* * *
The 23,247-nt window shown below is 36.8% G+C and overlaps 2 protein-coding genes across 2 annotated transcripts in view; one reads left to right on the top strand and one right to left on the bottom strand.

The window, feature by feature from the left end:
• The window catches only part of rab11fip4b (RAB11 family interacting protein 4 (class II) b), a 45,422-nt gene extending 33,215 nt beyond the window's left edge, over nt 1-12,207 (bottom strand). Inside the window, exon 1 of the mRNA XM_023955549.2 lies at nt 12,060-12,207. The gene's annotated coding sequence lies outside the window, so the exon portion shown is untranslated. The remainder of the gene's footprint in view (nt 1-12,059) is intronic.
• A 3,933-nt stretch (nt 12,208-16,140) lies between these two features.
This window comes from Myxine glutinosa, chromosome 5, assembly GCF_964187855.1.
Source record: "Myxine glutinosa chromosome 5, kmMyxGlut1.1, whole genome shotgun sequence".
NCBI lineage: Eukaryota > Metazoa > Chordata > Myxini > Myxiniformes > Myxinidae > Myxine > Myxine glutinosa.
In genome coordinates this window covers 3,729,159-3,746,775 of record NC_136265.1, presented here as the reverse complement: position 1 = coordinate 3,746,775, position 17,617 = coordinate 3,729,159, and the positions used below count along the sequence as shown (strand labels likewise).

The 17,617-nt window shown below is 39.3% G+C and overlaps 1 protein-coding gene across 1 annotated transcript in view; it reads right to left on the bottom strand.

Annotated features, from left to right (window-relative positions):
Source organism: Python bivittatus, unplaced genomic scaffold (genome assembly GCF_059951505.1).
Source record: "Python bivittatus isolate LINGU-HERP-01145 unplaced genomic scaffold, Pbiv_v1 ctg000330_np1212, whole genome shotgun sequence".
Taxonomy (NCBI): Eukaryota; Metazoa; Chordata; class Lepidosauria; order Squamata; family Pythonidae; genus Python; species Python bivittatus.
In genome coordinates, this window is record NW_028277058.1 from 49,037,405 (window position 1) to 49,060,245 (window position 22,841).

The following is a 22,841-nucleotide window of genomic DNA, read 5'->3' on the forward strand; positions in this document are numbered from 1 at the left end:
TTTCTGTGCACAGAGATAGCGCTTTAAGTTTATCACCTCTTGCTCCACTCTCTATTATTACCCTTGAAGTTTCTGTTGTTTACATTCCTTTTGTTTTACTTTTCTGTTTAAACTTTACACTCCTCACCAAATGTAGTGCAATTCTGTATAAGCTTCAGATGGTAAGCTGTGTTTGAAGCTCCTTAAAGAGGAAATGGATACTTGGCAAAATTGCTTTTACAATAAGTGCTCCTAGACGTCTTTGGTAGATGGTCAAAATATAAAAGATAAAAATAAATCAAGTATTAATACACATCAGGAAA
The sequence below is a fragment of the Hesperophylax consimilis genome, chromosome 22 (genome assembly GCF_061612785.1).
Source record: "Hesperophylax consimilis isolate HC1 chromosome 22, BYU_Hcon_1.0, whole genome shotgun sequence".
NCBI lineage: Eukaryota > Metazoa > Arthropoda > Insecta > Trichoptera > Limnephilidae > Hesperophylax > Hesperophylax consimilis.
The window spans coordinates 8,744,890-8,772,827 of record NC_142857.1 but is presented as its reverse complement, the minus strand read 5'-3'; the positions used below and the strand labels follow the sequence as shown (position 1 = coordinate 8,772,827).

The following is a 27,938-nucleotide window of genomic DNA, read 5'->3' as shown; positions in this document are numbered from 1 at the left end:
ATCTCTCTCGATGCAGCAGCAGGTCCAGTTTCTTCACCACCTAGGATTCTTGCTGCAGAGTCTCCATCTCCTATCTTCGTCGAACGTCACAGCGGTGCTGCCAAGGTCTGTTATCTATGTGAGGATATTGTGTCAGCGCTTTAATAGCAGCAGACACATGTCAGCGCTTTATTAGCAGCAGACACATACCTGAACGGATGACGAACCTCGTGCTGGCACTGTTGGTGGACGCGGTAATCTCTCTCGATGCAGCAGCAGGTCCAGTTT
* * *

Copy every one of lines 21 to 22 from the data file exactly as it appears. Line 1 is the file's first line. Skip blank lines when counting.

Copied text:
The following is a 27,938-nucleotide window of genomic DNA, read 5'->3' as shown; positions in this document are numbered from 1 at the left end:
ATCTCTCTCGATGCAGCAGCAGGTCCAGTTTCTTCACCACCTAGGATTCTTGCTGCAGAGTCTCCATCTCCTATCTTCGTCGAACGTCACAGCGGTGCTGCCAAGGTCTGTTATCTATGTGAGGATATTGTGTCAGCGCTTTAATAGCAGCAGACACATGTCAGCGCTTTATTAGCAGCAGACACATACCTGAACGGATGACGAACCTCGTGCTGGCACTGTTGGTGGACGCGGTAATCTCTCTCGATGCAGCAGCAGGTCCAGTTT